Mickey Moran (Mickey Rooney) and Patsy Barton (Judy Garland), the children of vaudeville performers, spring into action when their homes and their lives are put in danger. Vaudeville is dead, and the group of performers, led by Mickey’s parents, Joe and Florrie Moran (Charles Winninger and Grace Hayes) who have made comfortable homes on Long Island, now must go back on tour in the sticks to try and scrounge up some money. Naturally, the kids of show biz performers want to help, but they’re shot down by their rigid parents who don’t see any need in updating their tired old acts.
Mickey and Patsy decide to put on their own barn show, in the hopes of attracting a Broadway producer. However, they face opposition from Martha Steele (Margaret Hamilton), the town’s welfare officer, who wants to put all of the children in a state workhouse since they’re living unsupervised at home. As well, the kids learn that all of their homes have been mortgaged, and that they stand to lose everything if they can’t come up with the dough to buy them out. On the romantic homefront, Mickey and Patsy, tentatively falling in love, hit an obstacle in the form of ex-child star Rosalie Essex (June Preisser), who wants to be in their play. Mickey isn’t dumb, and knows that Essex’s name on the marquee will attract attention, so he asks Patsy to step down from the lead role. Will the kids make it on Broadway, and will they save their parents’ homes from foreclosure?
For a film that many critics label as outright fantasy (and to be sure, much of it is), there’s a surprising amount of gritty reality lurking beneath the surface of Babes in Arms. An undertone of failure marks Babes in Arms, with the parents unable to revive the moribund vaudeville, while the financial threat of foreclosed houses and mandatory work house assignments conjures up the all-too real situations of no doubt many audience members at the time. The scenes where Mickey agonizes over his parents’ financial situation still hold weight today, although you never seem to see kids in films today worry about money. And in keeping with the great American screen tradition of having the male lead be a heel so he can reform at the last moment, Mickey’s totally self-serving use of Rosalie and her money to keep the show afloat adds a sour note to his romance with the sweet, loving, patient Patsy.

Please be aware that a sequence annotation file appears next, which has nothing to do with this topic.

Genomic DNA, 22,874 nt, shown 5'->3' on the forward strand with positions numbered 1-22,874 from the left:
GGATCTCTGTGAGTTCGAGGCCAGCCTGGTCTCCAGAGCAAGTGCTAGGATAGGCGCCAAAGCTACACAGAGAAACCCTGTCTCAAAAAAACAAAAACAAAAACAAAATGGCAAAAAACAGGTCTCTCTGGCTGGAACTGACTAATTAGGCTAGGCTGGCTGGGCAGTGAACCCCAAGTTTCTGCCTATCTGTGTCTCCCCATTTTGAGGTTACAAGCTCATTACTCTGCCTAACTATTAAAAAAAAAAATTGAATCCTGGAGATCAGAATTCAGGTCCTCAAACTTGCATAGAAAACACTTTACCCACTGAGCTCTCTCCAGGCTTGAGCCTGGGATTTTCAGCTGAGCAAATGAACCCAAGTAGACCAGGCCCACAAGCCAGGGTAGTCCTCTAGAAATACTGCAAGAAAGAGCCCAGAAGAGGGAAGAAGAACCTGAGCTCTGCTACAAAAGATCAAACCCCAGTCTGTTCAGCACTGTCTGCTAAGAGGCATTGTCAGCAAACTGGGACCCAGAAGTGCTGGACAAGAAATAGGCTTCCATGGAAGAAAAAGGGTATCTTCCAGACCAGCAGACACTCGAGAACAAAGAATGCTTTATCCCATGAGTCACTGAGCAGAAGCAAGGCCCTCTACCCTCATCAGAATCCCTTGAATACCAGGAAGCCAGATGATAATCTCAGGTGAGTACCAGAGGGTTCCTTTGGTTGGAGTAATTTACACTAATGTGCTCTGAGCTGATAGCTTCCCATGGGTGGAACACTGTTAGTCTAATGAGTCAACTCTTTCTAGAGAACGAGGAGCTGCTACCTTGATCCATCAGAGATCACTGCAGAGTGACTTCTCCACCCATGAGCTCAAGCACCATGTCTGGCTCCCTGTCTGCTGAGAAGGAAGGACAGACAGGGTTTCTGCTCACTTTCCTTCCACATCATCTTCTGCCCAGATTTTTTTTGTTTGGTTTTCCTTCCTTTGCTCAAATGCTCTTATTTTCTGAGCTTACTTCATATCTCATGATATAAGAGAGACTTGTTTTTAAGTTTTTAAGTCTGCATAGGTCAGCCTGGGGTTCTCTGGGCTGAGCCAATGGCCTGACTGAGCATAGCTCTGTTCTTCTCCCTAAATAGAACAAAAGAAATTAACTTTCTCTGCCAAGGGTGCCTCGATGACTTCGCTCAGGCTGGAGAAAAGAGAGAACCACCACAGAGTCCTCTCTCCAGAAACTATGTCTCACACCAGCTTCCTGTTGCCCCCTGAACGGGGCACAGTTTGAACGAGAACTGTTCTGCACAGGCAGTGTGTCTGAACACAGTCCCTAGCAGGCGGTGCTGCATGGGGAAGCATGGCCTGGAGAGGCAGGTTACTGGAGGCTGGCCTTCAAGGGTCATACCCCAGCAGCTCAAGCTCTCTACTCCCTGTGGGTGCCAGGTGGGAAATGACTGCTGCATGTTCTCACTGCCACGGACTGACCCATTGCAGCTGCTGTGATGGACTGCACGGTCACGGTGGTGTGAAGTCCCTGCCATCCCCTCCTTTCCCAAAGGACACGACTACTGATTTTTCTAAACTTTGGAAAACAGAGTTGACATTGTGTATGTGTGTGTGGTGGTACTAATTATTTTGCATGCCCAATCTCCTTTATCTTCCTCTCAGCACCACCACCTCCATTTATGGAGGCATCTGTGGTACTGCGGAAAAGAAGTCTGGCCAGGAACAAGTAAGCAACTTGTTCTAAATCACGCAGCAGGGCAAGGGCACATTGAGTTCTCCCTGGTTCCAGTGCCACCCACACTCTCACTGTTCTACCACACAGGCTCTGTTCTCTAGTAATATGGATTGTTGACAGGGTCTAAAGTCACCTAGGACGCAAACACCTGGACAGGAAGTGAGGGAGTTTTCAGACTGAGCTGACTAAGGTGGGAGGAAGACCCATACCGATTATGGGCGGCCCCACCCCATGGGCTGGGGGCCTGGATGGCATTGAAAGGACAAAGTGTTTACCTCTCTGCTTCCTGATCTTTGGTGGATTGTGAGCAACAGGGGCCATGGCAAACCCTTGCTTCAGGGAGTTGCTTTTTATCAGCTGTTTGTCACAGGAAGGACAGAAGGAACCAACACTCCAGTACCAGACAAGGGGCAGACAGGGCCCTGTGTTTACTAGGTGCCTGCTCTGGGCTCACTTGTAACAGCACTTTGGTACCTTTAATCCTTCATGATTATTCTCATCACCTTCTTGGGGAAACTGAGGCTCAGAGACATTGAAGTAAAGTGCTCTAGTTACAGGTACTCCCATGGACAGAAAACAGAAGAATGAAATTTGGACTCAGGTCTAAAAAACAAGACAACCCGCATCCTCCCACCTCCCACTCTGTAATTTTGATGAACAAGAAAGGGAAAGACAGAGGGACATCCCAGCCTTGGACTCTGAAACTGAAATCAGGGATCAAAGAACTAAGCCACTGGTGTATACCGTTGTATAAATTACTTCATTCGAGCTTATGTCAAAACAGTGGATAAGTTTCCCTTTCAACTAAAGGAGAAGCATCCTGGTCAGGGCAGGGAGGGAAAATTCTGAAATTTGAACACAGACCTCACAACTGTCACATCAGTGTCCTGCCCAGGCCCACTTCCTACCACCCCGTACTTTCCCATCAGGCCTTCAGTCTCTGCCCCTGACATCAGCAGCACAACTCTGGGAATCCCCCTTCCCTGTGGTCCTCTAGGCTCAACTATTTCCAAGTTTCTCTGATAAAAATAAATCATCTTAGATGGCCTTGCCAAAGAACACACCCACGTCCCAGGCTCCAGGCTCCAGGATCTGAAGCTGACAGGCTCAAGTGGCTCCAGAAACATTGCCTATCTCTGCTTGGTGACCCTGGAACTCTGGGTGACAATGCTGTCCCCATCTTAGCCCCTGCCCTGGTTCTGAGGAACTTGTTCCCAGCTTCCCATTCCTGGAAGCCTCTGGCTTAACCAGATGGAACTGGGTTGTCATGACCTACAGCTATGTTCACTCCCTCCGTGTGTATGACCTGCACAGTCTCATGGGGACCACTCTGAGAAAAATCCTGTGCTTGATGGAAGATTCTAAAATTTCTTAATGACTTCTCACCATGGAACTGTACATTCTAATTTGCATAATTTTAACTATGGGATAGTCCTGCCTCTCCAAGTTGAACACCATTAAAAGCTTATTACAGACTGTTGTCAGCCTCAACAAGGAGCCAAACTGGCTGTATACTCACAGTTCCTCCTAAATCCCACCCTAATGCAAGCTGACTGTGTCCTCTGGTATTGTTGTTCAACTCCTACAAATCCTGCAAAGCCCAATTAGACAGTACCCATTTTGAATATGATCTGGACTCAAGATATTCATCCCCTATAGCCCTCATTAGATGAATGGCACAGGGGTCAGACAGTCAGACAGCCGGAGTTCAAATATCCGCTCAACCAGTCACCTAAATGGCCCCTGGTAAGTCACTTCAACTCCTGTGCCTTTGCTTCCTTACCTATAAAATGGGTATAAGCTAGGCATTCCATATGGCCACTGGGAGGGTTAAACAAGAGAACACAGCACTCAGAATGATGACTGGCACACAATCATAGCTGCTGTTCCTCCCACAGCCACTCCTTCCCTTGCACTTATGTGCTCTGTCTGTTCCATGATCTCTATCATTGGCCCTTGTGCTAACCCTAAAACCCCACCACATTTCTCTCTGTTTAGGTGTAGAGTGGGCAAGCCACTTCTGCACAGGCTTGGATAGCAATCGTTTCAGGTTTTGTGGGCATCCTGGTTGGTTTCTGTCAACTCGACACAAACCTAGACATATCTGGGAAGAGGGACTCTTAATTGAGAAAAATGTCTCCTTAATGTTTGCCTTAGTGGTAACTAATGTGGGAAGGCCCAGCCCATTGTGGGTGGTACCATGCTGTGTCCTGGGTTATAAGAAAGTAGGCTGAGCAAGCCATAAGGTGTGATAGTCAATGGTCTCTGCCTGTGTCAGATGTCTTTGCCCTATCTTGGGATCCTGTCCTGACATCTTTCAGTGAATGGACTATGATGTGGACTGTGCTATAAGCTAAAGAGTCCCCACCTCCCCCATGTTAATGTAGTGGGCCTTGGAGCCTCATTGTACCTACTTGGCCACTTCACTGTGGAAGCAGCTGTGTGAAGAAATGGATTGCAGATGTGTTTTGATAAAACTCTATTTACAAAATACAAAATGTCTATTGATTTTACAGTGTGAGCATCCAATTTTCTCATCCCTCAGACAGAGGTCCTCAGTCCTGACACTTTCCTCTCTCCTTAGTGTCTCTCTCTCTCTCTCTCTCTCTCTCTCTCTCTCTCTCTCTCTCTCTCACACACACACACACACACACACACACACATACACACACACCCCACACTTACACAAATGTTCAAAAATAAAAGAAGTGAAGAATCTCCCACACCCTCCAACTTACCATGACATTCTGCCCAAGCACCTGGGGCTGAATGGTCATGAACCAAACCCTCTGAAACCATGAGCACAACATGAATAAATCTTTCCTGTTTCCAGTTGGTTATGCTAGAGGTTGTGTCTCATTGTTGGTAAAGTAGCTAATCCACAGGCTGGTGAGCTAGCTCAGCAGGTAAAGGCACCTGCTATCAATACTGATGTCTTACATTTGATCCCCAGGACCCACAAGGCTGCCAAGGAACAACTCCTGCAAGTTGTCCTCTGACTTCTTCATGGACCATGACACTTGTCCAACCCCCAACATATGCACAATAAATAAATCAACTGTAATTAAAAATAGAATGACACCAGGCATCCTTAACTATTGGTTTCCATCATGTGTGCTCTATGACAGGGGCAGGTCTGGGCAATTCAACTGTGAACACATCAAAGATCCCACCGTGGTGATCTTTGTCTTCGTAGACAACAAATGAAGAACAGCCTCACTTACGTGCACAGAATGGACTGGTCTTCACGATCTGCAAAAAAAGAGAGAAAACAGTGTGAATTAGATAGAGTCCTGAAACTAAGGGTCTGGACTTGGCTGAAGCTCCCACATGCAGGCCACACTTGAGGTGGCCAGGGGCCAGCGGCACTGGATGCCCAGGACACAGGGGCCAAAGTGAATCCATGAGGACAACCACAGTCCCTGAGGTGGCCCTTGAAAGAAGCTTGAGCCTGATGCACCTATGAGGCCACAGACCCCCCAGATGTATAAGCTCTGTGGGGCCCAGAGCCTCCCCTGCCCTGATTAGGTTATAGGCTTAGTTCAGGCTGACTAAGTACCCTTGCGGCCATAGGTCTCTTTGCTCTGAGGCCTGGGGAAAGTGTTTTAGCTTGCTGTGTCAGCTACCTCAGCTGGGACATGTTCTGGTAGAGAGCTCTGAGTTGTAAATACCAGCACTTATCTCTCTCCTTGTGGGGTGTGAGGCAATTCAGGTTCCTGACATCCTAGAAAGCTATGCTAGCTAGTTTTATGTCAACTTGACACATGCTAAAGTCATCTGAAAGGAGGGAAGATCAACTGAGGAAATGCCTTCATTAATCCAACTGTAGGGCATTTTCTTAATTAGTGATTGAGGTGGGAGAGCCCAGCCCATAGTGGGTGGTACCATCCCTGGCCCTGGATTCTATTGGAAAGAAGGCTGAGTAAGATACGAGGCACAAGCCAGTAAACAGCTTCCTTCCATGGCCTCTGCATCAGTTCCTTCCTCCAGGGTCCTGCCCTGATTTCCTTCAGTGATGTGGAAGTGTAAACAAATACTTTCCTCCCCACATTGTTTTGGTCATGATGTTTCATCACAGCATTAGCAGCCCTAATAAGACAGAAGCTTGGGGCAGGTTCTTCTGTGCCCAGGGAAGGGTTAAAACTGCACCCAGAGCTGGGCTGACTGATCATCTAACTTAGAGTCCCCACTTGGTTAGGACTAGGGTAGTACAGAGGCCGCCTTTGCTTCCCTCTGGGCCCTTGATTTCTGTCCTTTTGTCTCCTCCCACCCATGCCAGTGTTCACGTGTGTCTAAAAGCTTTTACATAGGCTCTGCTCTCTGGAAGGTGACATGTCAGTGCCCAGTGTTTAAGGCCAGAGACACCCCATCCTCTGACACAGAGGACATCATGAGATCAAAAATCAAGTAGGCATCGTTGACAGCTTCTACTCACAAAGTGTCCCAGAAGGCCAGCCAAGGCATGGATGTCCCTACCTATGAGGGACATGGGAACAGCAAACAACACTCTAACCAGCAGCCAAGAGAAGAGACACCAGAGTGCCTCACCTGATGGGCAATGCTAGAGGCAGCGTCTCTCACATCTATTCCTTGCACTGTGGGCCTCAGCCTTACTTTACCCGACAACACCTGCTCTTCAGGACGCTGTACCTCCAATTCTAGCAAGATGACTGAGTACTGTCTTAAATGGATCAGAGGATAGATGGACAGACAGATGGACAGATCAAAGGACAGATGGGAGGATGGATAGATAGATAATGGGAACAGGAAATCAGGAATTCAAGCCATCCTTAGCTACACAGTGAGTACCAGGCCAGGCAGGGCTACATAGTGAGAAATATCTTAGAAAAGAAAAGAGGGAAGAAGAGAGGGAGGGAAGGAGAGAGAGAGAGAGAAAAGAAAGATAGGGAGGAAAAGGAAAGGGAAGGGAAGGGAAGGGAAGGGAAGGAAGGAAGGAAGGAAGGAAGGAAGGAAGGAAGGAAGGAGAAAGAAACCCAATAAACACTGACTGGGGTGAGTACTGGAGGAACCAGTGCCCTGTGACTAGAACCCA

Of course, all of this is washed away by M-G-M, who has the kids making it to Broadway all too easily via producer Maddox (Henry Hull), who drops back into the picture in the best Hollywood deus ex machina manner, offering not only Mickey’s big break, but also salvation for his father, Joe, in the form of coaching the kids for their big production number. But why they would need a coach is anybody’s guess, when their first big production, put on at the local barn, is executed in the glossiest M-G-M fashion. Modern audiences will have a problem with this minstrel number, but it’s important to view it and understand it in the context of the times.
As for the music, some critics disliked the elimination of all but two of the songs from the original Richard Rogers and Lorenz Hart Broadway production…. But Mickey and Judy get a nicely focused duet for “Good Morning,” with the grand finale, “God’s Country” (Harold Arlen and Yip Harburg) more than compensating, sending out the happy patrons humming.
Commentary by Judy Garland authority John Fricke
All-New Introduction by Mickey Rooney
9/24/1939 Gulf Screen Guild Theater radio broadcast
11/9/1941 Gulf Screen Guild Theater radio broadcast (Babes in Arms)
Good News of 1938 radio show
Leo Is On the Air radio promo
1.60GB | 1h 36m | 716×478 | mkv